Thursday ~ March 10, 2011 by b

Posted in advocacy,dining,humor,veg | 2,547 Comments | blog@goodtofu.org

in praise of the comment box

The comment box has long been a mainstay of American political discourse, one that is quickly leaving us. We should find a substitute for in, in the digital world we’re building. I brook no nostalgia about some pieces of dead trees nailed to form a slotted box, to accepted yet more slivers of dead tree conveying an opinion. It served (very roughly) a purpose similar to public mailboxes.

A place where one is entitled to exercise free speech without proof of identity.

The right to vote is not the right to bitch. Voting is anonymous, and everyone doing it has exactly the same voice… regardless of how they yell away from the polling center. It’s never about fine-grained choice, and no one really knows why anyone else made their choice. It’s like underwear in the free speech world. Everyone has it in their own style, yet inform very few people about it. Fewer want it seen or published, regardless of how common their type might be.

In the world outside courthouses, we can say what we want. Regardless of whether we must give it to them, others may demand to know our identity before they will take us seriously. It can be damning evidence to not sign one’s name beside one’s cause. It might be considered weak or at least inexcusably impolite, perhaps a sign that one is not speaking truthfully with conviction. So the generally-admitted right to bitch may have one large caveat. Free speech places few demands upon the audience, by itself. That’s why we have far more than just the right to free speech when addressing our government.

Signing our name to our complaint might be a very bad idea, however.

It’s pointless to requiring a signed complaint of whistleblowers: we’ve learned that the people we want making complaints won’t do so when it seems unsafe for them. We want people making complaints to have common sense. We want the logical people who have a heart to be changing things. As a result, anonymity may be the only power that a specific complainant possesses. It may be the only power they can usefully wield.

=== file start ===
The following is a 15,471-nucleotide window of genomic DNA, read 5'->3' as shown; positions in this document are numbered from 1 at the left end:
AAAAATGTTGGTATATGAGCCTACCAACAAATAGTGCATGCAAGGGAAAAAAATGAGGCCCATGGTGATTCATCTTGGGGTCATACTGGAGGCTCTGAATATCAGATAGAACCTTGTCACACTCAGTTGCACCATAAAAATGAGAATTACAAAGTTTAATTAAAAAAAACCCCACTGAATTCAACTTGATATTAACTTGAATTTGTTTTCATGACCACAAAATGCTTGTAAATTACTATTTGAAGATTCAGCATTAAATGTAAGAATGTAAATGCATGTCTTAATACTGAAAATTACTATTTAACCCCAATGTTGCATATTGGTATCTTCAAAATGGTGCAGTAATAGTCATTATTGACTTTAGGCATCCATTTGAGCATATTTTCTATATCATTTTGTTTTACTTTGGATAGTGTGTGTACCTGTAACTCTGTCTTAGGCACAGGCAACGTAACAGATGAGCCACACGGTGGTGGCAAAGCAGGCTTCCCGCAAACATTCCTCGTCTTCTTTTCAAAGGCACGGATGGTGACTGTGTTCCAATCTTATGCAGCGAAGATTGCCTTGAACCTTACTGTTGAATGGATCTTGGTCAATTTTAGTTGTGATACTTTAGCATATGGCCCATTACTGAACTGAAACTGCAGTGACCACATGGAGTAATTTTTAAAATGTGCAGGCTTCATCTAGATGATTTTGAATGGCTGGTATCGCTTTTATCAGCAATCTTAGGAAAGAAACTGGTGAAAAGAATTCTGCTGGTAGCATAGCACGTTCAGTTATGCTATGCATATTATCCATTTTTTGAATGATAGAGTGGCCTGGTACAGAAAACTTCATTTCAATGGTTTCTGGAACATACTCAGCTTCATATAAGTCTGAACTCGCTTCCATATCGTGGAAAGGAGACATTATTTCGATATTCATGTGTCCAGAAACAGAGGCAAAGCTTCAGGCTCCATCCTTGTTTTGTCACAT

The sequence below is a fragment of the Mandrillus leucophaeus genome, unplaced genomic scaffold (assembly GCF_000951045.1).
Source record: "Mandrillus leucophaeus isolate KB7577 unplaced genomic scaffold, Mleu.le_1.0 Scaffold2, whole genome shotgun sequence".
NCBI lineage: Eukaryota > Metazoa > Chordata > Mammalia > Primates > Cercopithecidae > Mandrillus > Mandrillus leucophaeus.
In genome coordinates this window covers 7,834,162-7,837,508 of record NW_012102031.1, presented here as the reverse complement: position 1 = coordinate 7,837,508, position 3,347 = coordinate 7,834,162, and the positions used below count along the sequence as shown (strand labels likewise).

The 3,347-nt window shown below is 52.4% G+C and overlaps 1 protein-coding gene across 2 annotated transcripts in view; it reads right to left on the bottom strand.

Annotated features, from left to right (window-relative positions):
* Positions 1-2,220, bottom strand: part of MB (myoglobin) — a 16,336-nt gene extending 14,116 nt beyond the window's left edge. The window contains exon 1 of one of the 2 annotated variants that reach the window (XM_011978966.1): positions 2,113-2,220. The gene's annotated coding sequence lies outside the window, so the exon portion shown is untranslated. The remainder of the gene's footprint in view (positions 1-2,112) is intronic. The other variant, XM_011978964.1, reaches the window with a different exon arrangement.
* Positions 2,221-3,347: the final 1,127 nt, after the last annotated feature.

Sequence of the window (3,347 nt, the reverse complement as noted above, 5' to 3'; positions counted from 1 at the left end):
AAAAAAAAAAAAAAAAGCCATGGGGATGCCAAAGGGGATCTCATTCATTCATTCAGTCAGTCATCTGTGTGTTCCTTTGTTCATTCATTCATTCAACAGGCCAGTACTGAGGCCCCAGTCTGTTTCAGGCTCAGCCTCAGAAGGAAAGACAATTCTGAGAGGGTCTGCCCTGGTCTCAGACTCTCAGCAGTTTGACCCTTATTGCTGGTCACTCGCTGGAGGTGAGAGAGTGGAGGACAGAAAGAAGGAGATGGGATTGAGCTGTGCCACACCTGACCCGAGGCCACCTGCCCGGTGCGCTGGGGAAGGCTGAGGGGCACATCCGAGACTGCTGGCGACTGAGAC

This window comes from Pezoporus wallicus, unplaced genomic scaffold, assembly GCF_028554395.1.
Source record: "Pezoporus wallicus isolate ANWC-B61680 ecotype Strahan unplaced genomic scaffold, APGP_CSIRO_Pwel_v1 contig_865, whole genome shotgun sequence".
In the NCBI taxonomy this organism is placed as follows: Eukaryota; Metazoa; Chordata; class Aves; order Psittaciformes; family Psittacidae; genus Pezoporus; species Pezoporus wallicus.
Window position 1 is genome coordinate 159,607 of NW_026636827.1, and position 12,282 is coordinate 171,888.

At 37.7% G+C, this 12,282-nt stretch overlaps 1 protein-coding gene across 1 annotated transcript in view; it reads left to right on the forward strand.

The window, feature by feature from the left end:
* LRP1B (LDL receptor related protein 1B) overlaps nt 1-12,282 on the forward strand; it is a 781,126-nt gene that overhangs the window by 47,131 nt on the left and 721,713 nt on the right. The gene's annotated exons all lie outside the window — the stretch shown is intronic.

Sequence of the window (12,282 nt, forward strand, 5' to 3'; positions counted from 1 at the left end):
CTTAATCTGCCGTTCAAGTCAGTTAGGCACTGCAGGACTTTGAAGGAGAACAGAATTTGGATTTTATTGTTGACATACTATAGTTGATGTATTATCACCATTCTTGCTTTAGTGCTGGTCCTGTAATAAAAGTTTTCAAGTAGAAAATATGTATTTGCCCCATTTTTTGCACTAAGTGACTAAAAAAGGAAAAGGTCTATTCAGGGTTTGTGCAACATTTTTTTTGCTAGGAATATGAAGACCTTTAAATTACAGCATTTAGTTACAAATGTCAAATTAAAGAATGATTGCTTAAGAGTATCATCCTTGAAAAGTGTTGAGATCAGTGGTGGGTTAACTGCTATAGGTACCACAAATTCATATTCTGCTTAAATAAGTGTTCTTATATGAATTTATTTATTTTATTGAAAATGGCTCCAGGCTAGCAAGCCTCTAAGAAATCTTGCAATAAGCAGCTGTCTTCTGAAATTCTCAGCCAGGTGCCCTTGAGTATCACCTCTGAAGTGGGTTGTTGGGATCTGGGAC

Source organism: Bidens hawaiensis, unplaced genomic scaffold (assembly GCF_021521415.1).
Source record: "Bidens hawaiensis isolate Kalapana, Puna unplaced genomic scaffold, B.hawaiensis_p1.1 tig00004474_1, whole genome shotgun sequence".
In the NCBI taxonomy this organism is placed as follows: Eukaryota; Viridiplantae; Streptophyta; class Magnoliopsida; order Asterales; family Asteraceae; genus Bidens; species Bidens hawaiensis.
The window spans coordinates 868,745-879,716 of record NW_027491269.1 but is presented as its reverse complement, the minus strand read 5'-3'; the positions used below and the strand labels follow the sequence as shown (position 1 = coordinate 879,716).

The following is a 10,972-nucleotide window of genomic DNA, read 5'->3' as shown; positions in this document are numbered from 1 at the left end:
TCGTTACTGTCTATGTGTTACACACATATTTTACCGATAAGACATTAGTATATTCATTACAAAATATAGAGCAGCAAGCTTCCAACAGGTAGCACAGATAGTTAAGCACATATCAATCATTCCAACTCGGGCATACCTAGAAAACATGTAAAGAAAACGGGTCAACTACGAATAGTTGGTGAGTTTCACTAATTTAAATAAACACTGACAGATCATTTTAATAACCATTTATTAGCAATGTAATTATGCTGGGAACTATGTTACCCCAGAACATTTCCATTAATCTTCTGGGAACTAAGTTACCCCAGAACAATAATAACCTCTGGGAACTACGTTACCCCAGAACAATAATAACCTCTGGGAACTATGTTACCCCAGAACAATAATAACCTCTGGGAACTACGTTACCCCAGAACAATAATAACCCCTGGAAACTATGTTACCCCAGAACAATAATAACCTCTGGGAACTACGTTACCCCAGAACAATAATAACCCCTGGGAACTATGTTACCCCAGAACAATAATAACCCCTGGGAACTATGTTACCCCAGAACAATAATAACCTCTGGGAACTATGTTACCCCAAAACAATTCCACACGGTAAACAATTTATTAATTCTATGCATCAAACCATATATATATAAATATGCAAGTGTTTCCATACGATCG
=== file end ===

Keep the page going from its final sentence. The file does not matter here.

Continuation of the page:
We know this and it’s woven into our society. There’s the ever-present suggestion box. Or the notion that one doesn’t need to give up their identity to return things. Or standardized tests that are graded without looking at someone’s name or identifying information. Or the fact that race is an optional requirement (nevermind that opting out labels one as a white male, a different discussion) on many forms. Or that so few things require a picture ID, even though nearly every adult citizen possesses a government-issued picture ID. Or that cash is always accepted, and accepted without identification for most things. Or that we consider it an encroachment of our rights (even if justified) to surrender our ID to government officials.

The basic right to free speech does not include giving up one’s identity, as a matter of course. That’s to protect the speaker, and allows the speaker to effectively voice complaints about government and society without punishment. It’s how citizens enforce the right to free speech when it is jeopardized.

On the internet, in general, it is not very difficult for a technically knowledgeable person to discover someone’s identity (or at least specific location down to the keyboard). The internet uses the equivalent of postcards with a return address to send all messages, only the government does not guarantee their sanctity as well as the postal service protects first-class mail. There are many instances documented of government intrusion, it’s not just a conspiracy theory.

But that information must be sought out. It does not exist as a license plate that other laymen on the internet can peruse as they see fit. Just like in the physical world where people must trust others to allow their rights to continue. The pollster handing out ballots reads names, even if there are watchful eyes… but it’s questionable whether ID is required so much as a way to prevent double-voting. Collusion would negate the right to an anonymous vote. It’s been alleged to happen in nearly every US Presidential election. The suggestion box and physical bulletin board could be monitored, and we know that. The business could ask to see an ID when not legally required. Our participation in society might require we “voluntarily” give up some identifying information.